By Kianna Cho
The mind is our greatest asset, one that is used every moment of our lives. Some, like myself, have found new purpose for our minds, as escapism from reality.
If I could, I would live in my mind.
There, I imagine a memory bank. A bookshelf of everything I’ve experienced, categorized by years. Its dimensions too big for my comprehension, I’m unable to see its end.
I might first relive some older, important memories that I’m scared I’ll forget.
Then, I’d again hear the voices and see the faces of my family that’ve passed from illness, in simpler times when I was unaware of their conditions.
I’d sit on the couch, across the one my grandma lay on, beside my uncle, the three of us watching television. My uncle would tell us of his dreams to buy a boat while I enthusiastically listened and chimed in. I’d promise to join him on one of his endeavors on the waters, though I’d know I can’t keep it as he never got his boat. I’d say it just for the sake of preserving the happiness in this memory.
I might also relive some memories I fondly reflect upon in times of needed comfort. Times in my early childhood that I recall to be perfect, void of any and all unhappiness.
Then, I’d again feel the New Jersey sun heat my skin as I ran underneath it, joining the kids I played with for those days that I was sure I would forever be friends with, who I’ve not seen since. I’d enjoy parties and field trips with classmates I’ve now grown apart from, in the years when I’d enjoyed going to school. I’d even just lay in bed and watch television, something I can still do in the present, but isn’t the same with my worrisome mind making it impossible for myself to be at peace.
Girls Write Now On the Other Side of Everything: The 2023 Anthology
Do you know what it’s like to communicate with your family across a salty ocean’s divide? Do you want the sun and moon to enter your home with stories written in embers? Do you seek voices that will punctuate the darkness? Welcome to the other side of everything. It’s the other side of silence, the other side of childhood, the other side of hate, the other side of indifference, it’s the other side of sides, where the binary breaks down. It’s a new paradigm, a destination, a different perspective, a mindset, a state of openness, the space between the endless folds in your forehead, hopes for tomorrow, and reflections on the past. This anthology of diverse voices is an everything bagel of literary genres and love songs, secrets whispered in the dark of night, conversations held with ancestors under the sea.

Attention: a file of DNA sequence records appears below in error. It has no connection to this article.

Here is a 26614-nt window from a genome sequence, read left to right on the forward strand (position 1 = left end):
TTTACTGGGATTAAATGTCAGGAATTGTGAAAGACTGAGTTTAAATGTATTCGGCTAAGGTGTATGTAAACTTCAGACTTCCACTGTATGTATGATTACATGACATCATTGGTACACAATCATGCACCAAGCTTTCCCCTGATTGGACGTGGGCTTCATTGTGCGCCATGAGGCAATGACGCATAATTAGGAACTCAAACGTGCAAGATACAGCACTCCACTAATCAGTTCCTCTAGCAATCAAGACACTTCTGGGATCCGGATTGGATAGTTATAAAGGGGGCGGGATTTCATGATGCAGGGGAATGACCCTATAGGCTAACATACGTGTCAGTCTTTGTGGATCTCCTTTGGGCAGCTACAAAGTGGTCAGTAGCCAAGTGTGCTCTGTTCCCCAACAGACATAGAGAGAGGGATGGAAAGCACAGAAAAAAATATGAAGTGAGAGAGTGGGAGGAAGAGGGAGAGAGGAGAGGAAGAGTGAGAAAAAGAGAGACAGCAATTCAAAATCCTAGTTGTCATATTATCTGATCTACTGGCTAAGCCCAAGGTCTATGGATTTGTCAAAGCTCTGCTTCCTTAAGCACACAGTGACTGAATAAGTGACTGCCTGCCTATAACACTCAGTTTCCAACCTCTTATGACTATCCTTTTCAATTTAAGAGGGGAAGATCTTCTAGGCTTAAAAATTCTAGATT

When I wish to venture somewhere else in my mind, I’d look beyond the bookshelf, where gateways to worlds from the depths of my imagination lie.
Many worlds come from books, games, movies, and shows already in existence, with myself as an addition.
There, I can be the things my child-self fantasized. A queen, a mythical being, or possessor of superhuman powers—the list is endless, my mind newly enriched with ideas with every day I spend online.
Other worlds come from my own, original thoughts. These worlds are nearly identical to my own, except I’m altered in them in ways that I think would make life easier.
There, I’m unafraid of how I’m perceived. I would change my appearance so that I’d outdo everyone’s standards for myself, and my personality so that it would be impossible to come off as weird or unlikeable to others.
Essentially, I’m all the things here that I’m not in reality. And like in my revisited memories, I’m disappointed once the illusion disappears and I’m again reminded of the way things actually are.
Though I try to refrain from living in the past or in my head for this reason, I find temporary happiness in escapism.
Writing this piece, I used a recommendation from my mentor. I brainstormed first, giving myself fifteen minutes to create a list of ideas. I then narrowed down the list until I found one that I liked the most and began laying its groundwork. Finally, my mentor and I revised my drafts until I was satisfied. In writing “My Mind,” I learned more about my preferred coping mechanism and its positives and negatives.
Kianna Cho is an 11th grader who primarily exercises her passion for writing by creating informational works or short, fictitious stories, sometimes accompanied by illustrations. She continuously practices her writing skills in hopes that she will someday publish a novel.